Els Flirts With 59 at Heineken Classic

By Sports NetworkFebruary 5, 2004, 5:00 pm
VICTORIA, Australia -- Ernie Els fired a 12-under-par 60 on Thursday to tie a European Tour record and take a four-shot lead after the opening round of the Heineken Classic.
'I have shot 61 about four times in my career,' said Els. 'I've shot low numbers before but this is the first time in quite a while to have a go at breaking 60.'
Michael Campbell finished alone in second place at 8-under-par 64. Tobias Dier, who shot a 60 at the Dutch Open in 2002, was one shot further back along with Mahal Pearce, Craig Carmichael and Wade Ormsby at 7-under-par 65.
Els, who is trying to become the first person to win this event in three consecutive seasons, wasted little time in making history on the Composite Course at Royal Melbourne Golf Club.
He picked up his first birdie of the day at the par-5 second and followed that up with a birdie at the par-3 third after his tee shot stopped within 18 feet of the cup.
Els then dropped his approach inside eight feet for a birdie at the fifth and hit an 8-iron to four feet for a birdie at the next hole.
At the par-3 eighth, Els picked up another birdie to begin a remarkable stretch of golf that put him in a position to become the first person to shoot 59 on the European Tour.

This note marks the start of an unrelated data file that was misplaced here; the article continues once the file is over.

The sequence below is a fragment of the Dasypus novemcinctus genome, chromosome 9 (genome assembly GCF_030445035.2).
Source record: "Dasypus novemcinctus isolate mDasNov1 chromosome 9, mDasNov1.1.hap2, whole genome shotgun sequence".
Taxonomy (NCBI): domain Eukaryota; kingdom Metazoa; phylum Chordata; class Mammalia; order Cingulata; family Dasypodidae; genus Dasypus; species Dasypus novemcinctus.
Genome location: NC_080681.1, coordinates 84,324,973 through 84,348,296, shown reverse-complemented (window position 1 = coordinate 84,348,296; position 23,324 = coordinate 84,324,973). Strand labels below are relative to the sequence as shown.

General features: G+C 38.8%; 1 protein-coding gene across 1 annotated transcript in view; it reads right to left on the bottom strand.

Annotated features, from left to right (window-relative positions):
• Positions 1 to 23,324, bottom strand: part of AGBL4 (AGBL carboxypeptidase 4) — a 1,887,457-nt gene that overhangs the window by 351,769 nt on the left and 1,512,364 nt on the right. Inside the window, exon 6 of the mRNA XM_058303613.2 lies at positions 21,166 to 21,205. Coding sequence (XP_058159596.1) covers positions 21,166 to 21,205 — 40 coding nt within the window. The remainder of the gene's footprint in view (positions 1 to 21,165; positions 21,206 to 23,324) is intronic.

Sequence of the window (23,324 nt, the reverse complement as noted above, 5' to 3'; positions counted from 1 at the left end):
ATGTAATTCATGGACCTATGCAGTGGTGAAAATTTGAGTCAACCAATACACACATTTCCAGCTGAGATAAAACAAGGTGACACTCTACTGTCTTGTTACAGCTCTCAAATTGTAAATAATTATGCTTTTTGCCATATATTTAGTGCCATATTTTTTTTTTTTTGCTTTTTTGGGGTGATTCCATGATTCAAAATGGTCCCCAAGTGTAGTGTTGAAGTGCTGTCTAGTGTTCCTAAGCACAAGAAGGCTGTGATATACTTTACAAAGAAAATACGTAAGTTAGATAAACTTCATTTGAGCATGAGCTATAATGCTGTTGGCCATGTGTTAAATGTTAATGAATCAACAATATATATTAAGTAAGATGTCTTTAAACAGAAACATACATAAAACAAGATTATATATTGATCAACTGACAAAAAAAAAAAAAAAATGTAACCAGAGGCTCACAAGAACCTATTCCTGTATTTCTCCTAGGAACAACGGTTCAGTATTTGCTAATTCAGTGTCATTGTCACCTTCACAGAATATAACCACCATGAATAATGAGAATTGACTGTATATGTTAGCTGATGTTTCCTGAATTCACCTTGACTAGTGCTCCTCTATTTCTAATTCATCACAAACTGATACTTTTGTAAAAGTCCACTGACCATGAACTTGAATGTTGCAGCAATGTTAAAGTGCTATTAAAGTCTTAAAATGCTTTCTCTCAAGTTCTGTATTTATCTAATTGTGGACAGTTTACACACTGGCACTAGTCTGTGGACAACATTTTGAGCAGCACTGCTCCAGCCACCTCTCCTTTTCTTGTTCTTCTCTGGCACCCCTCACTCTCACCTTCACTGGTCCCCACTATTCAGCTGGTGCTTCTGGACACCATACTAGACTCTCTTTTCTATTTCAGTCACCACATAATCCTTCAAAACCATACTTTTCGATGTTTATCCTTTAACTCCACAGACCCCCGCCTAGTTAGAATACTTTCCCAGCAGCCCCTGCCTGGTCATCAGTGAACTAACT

'Over the last five, six, seven holes I really felt it. I wanted to break 60,' said Els. 'You don't get these chances too often. When it comes around, you try to go flat out.'
The South African roped a 3-iron to seven feet at the par-5 ninth and drained the putt for an eagle to reach 7-under. Els then grabbed a share of the lead with a birdie at the following hole.
Els kept cruising and birdied the next four holes to reach 12-under par on his round.
His magical run was derailed by a bogey at the par-4 15th but Els bounced right back with a birdie at the very next hole.
'The last nine holes I felt like I was playing the last day of a golf tournament,' said Els. 'You feel like you need to make more birdies to win the tournament. That's the kind of pressure I felt.'
Els had chances down the stretch but settled for pars on the closing holes to match the lowest 18-hole score on the European Tour.
'I can complain but I am not going to,' said Els, who established a course record at Royal Melbourne. 'I hit a lot of great shots and made a lot of good putts and had a lot of good fortune going my way. It was one of those special rounds.'